The e-newsletter paid off on the first round. Within one hour of sending it out, someone from the local chamber of commerce Exscape Designs is involved with called for information. “That resulted in a nice backyard patio project,” Dysert says.
Aside from the newsletter, Exscape Designs invested in pay-per-click advertising to draw people to the site. “It’s hard to tell how much traffic we got because (customers) forget how they found you exactly,” Dysert says. But all of these marketing efforts work together.
And some efforts don’t work so well anymore, such as direct mail. In the past, Exscape Designs sent postcards to a list of potential clients. “The last few years, the results we were driving from were very poor,” Dysert says.
“We got very small projects, a very small return on investment. We were lucky to cover our cost with the amount of work we sold.”
On the other hand, the work his e-newsletter is raking in will justify the expense of the new websites. “Quite a bit of work was generated right off the bat from email marketing,” Klein says.
Klein also emphasizes the importance of a 360-degree program that includes traditional media like print advertising, an area where Exscape Designs readily spends each year.
That can also mean that some “cutting edge” methods are not a fit, such as social media. “It’s not for everyone,” Klein says.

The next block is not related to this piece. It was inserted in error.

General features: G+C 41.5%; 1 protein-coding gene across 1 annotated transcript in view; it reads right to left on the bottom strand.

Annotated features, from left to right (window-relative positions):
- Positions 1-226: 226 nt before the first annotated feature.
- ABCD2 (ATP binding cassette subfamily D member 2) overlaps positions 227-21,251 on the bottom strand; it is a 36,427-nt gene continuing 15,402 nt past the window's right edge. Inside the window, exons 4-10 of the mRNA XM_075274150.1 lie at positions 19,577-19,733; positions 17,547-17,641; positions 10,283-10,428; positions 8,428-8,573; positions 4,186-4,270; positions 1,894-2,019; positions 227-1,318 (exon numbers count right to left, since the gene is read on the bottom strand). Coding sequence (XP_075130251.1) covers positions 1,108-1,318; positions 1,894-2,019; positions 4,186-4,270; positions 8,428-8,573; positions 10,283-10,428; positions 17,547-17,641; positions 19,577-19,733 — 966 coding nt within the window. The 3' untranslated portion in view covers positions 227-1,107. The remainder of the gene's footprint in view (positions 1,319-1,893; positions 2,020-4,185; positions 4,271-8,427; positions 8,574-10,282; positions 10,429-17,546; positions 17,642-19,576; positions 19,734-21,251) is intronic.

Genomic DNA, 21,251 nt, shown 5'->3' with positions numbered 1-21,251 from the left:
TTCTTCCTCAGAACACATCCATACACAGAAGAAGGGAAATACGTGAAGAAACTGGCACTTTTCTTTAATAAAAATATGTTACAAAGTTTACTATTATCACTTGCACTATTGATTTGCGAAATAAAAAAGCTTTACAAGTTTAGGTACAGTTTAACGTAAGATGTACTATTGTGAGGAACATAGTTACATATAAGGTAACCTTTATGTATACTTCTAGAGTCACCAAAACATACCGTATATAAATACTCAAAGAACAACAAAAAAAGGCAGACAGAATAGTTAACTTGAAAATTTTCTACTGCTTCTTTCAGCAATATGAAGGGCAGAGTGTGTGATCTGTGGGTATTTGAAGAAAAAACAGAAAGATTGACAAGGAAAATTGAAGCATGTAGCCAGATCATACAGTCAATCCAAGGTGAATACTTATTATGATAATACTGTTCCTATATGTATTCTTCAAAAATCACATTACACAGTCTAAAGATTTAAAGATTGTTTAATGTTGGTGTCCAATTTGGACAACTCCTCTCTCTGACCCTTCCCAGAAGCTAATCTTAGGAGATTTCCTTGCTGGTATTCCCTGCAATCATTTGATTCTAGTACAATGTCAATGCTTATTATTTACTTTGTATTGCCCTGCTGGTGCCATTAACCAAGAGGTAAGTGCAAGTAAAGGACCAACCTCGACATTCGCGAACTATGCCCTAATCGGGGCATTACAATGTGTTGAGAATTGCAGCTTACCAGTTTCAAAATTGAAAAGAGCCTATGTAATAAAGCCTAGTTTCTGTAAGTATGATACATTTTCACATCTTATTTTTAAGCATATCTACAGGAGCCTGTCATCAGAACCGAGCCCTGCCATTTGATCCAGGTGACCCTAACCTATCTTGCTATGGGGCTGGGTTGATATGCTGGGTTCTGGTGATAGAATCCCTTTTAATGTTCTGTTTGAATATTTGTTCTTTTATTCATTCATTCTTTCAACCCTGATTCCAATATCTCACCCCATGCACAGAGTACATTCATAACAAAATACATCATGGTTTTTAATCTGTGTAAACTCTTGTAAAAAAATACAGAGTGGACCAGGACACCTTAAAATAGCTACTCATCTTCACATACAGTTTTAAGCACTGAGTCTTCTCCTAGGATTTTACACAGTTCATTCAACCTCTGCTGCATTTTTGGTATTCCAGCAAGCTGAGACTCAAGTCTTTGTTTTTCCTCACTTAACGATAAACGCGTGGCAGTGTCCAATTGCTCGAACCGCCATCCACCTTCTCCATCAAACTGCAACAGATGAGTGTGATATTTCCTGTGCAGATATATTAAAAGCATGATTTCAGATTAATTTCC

For more Business Builder, visit www.lawnandlandscape.com/newsletters.
Find a firm that fits
While vetting a consultant, consider these points.
There’s no such thing as a one-size-fits all marketing plan. The answer to your advertising problems is not to just build a new website or to begin Tweeting every hour, on the hour. Before revving up to blast out e-newsletters, a consulting firm should take the time to understand what makes your business tick.
Marketing is personal, after all.
But with the unlimited webinars and seminars designed to steer you into social media, or pay-per-click advertising or the marketing buzz of the minute, it’s easy to feel overwhelmed.
“Businesses today are inundated with new opportunities,” says Christian Klein, president of Company 119, an Internet marketing strategy firm in Cleveland, Ohio. But what you really want to know is how many customers will call you if you add X, Y or Z to your marketing plan.
“Businesses throw money at a new website and then the phone doesn’t ring and they don’t understand why,” Klein says.
The marketing plan should be aligned with a company’s sales goals. And a consulting firm should understand exactly what those goals are before making any recommendations.
Klein offers these pointers for vetting a consulting firm so you can be sure you’re partnering with a pro that is focused on your best interests.
Talk numbers. What new sales do you want to achieve, and what are your current sales? Ask the firm how they can help you accomplish that number, because ultimately a marketing program should drive business.
Introduce clients. Who are your customers? Be sure the firm fully understands your target market.
Share the past. What marketing efforts worked before? What failed? How much website traffic do you draw? “Talk to the firm about what your online brand is now, Klein says.
Trust your gut. Bill Dysert, president of design/build company Exscape Designs, felt confident that Company 119 was on board with his goals after the firm performed a thorough analysis of Exscape’s existing marketing tools. “They came back with ideas to improve (our strategy) and let us make the decision based on what fit our budget,” Dysert says.